Let's play a journalism game for a minute, one that we have played before here at GetReligion (for an example, click here). We call it the mirror-image game.
Let's assume, for a second, that the Southern Baptist Convention elected a new president. Then, shortly thereafter, three of the convention's top leaders were purged -- perhaps the phrase would be "placed on administrative leave" -- because of accusations of misconduct while on the job.
Oh, and there were some really strange and shady things in the recent past, like reports of top Southern Baptist leaders spying on each other -- literally.
Do you think that this story would receive any mainstream coverage? Would that draw coverage in The New York Times, the Associated Press and/or regional newspapers?
What if the official Southern Baptist press agency all but ignored the story? Would that serve as a red flag for mainstream coverage, or would that be an effective signal to reporters that there is "nothing to see here, so move along"?
What if this happened at Focus on the Family? Or how about the U.S. Conference of Catholic Bishops?
Now let's look in the mirror image. Way back on Dec. 11, the new leader of the Episcopal Church -- Presiding Bishop Michael Curry -- released a letter, care of the denomination's official news service, that said in part:
I need to inform you that on Wednesday I placed on administrative leave Bishop Stacy Sauls, Chief Operating Officer, Samuel McDonald, Deputy Chief Operating Officer and Director of Mission, and Alex Baumgarten, Director of Public Engagement. This is a result of concerns that have been raised about possible misconduct in carrying out their duties as members of senior management of the Domestic and Foreign Missionary Society.
I want to be clear. My decision should not be confused with a finding of fault, but is necessary to allow us to find clarity. We are taking these allegations seriously and there will be a full and fair examination of the concerns that have been raised to be conducted expeditiously by an independent investigator. To protect the integrity of that process, we will not be able to say more about the concerns at this time.
I immediately began running online searches looking for mainstream media coverage of this story. Ditto for my esteemed GetReligion colleague Richard Ostling, who lives in greater New York City, where TEC is based.
So what did we find?
Zero. Zip. Nada. Niente. Nichevo.
I found this most strange. I mean, normally all the Episcopal Church has to do to make news is have someone sneeze at the wrong time, or perhaps even at the right time if the topic has something to do with sex and progressive theology.
In this case, you have a charismatic new leader -- apparently -- trying to head off a scandal of some kind very, very, early in his administration. I think this is called "sweeping the decks." Is this scandal linked to finances? With declining numbers in the pews and lots of lawyers to pay, a money scandal would be a very bad thing. Might one or two of the accused Episcopal leaders be in charge of controversial aspects of church life, like disciplinary actions against bishops?
So what is going on? I mean, the Episcopal News Service didn't even produce a story. There has, however, been a second Curry notice about this affair that stated:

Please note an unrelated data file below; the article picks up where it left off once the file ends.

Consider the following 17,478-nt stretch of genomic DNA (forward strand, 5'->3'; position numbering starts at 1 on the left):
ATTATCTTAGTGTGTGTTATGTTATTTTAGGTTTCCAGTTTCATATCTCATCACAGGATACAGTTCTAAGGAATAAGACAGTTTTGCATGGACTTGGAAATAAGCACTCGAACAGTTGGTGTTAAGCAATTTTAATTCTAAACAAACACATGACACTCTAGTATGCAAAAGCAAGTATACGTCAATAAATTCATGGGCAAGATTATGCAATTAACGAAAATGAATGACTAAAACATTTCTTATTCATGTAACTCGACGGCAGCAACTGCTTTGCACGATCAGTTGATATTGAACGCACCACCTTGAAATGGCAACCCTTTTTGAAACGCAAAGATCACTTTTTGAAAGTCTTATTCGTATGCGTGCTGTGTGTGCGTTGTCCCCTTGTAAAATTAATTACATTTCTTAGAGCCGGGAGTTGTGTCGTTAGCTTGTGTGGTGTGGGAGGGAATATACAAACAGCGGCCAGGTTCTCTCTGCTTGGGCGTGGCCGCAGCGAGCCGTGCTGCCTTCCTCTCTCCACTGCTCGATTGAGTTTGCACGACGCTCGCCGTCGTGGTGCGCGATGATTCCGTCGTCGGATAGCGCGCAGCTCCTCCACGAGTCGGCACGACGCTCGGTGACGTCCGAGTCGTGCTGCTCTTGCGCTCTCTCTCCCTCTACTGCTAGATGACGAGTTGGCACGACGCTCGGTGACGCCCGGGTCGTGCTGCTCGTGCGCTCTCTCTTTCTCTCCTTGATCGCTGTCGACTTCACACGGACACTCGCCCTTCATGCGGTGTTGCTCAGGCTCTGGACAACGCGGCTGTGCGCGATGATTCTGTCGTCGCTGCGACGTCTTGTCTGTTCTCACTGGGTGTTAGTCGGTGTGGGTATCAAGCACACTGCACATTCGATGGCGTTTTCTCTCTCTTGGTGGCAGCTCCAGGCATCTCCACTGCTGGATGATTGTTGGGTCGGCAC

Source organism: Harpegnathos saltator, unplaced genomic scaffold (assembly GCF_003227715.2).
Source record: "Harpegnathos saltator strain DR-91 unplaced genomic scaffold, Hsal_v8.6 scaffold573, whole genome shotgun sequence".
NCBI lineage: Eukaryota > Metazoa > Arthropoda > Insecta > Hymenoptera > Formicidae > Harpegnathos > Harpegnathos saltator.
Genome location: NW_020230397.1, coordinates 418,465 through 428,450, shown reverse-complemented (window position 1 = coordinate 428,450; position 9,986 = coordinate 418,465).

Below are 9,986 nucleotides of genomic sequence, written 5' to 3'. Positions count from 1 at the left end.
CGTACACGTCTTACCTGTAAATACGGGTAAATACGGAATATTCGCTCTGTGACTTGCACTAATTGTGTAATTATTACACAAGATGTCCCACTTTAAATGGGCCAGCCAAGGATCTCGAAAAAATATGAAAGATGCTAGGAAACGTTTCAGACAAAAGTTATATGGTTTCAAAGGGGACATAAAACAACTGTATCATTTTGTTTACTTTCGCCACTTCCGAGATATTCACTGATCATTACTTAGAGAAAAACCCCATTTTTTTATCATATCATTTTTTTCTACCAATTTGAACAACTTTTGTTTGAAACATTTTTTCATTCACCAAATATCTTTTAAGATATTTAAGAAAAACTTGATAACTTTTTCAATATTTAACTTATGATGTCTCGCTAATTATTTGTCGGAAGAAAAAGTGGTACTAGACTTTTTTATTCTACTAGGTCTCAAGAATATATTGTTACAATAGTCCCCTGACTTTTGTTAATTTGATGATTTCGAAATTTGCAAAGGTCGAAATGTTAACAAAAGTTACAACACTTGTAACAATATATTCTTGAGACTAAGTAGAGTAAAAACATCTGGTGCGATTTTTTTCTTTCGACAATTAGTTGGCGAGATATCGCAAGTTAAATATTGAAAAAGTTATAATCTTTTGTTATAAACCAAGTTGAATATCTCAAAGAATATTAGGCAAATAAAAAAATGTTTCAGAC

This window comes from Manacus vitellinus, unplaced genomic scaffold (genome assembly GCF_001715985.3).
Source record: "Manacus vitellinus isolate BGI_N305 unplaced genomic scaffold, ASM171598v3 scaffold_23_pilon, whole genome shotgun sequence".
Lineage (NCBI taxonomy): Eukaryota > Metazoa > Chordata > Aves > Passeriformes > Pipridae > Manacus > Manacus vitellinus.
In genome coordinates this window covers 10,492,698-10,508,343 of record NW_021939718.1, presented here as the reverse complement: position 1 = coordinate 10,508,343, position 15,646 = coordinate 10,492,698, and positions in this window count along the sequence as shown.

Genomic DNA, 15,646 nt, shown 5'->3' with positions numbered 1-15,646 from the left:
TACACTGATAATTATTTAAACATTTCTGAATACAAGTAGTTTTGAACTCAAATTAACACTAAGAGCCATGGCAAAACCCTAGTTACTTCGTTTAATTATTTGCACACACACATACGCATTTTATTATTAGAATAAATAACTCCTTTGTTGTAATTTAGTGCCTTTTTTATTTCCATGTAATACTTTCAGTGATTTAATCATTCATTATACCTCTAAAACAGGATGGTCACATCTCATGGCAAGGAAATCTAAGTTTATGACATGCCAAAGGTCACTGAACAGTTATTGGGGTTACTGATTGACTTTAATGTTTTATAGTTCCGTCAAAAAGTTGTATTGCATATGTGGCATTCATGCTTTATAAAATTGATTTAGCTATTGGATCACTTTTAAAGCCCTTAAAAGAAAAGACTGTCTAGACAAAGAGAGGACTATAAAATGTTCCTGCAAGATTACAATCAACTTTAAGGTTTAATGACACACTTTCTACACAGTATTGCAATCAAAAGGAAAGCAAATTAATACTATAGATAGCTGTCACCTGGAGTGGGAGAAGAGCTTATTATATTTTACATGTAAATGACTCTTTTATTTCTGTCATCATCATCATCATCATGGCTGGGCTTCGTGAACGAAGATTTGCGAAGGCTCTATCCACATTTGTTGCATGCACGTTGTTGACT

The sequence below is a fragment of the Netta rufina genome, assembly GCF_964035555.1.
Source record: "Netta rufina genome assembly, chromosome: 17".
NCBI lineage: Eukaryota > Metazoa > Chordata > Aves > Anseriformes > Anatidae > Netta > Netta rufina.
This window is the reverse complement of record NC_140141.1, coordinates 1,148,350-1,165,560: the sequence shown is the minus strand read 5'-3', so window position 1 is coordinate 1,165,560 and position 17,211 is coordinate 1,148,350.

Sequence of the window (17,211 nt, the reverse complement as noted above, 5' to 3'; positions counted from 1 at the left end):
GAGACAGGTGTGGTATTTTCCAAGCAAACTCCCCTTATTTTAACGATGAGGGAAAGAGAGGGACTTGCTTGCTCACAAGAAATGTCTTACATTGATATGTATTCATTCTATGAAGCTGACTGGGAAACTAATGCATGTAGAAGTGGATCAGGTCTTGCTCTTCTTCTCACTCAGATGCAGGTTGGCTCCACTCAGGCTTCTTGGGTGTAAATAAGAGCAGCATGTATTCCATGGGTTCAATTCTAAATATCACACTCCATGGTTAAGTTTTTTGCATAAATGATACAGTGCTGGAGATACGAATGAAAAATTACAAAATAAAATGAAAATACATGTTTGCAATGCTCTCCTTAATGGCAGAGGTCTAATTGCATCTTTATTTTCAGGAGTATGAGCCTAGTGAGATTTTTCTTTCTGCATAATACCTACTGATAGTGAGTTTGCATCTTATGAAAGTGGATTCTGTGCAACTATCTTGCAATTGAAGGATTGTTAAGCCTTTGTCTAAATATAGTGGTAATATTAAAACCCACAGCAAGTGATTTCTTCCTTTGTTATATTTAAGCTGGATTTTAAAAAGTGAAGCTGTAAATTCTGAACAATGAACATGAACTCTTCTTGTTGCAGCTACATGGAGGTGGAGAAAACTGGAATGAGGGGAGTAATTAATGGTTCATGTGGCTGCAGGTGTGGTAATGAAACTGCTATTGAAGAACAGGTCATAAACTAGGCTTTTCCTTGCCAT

I have today engaged a law firm to conduct an independent investigation of the concerns that led me to place three members of senior management on administrative leave last week. The firm is Curley, Hessinger & Johnsrud LLP, of New York and Philadelphia, and the work will be carried out by Michael A. Curley, the firm’s senior partner, and partner Lindsay Vest.
And that's that.
Now, there are conservative news alternatives, of course. Over at the Juicy Ecumenism blog, run by the conservative Institute on Religion & Democracy, there was -- pronto -- a report that added a colorful detail that had previously been discussed in online chatter about Episcopal life. In other words, this commentary connected some potential dots:
While no further information was offered in the staff letter, there have been recent tensions between church staff and Episcopal Church Executive Council, an elected body that convenes in the three year period between General Conventions.
On November 18, a concealed audio recording device was found during a meeting of the Executive Council in Linthicum Heights, Maryland. The device was placed near the table where Curry and Episcopal House of Deputies President Gay Clark Jennings had been seated during plenary sessions. At several points in the meeting, the council went into executive session and staff and visitors were asked to leave the room.
Participants were asked to check their tabletops and to look under their tables for any additional devices, none were found.
Episcopal News Service reported that General Convention Executive Officer and Executive Council Secretary Canon Michael Barlowe told the council that his staff was checking to see if there were security tapes that could be reviewed to determine what happened.
That strange recording-device tidbit had been mentioned, briefly, at the end of an earlier Episcopal News Service report with this headline:
Executive Council members end four-day ‘joy-filled meeting’
Members turn to new triennium with emphasis on evangelism, reconciliation
So why the lack of mainstream media coverage?
Like I said, look in the mirror image on this one. Can you imagine another highly newsworthy religious group -- especially one of the doctrinal right -- making a similar announcement, one that heralds a potential scandal, and drawing zero coverage? I mean, the Episcopal Church is based in New York City. That's a pretty important news town.
Just asking. Got news?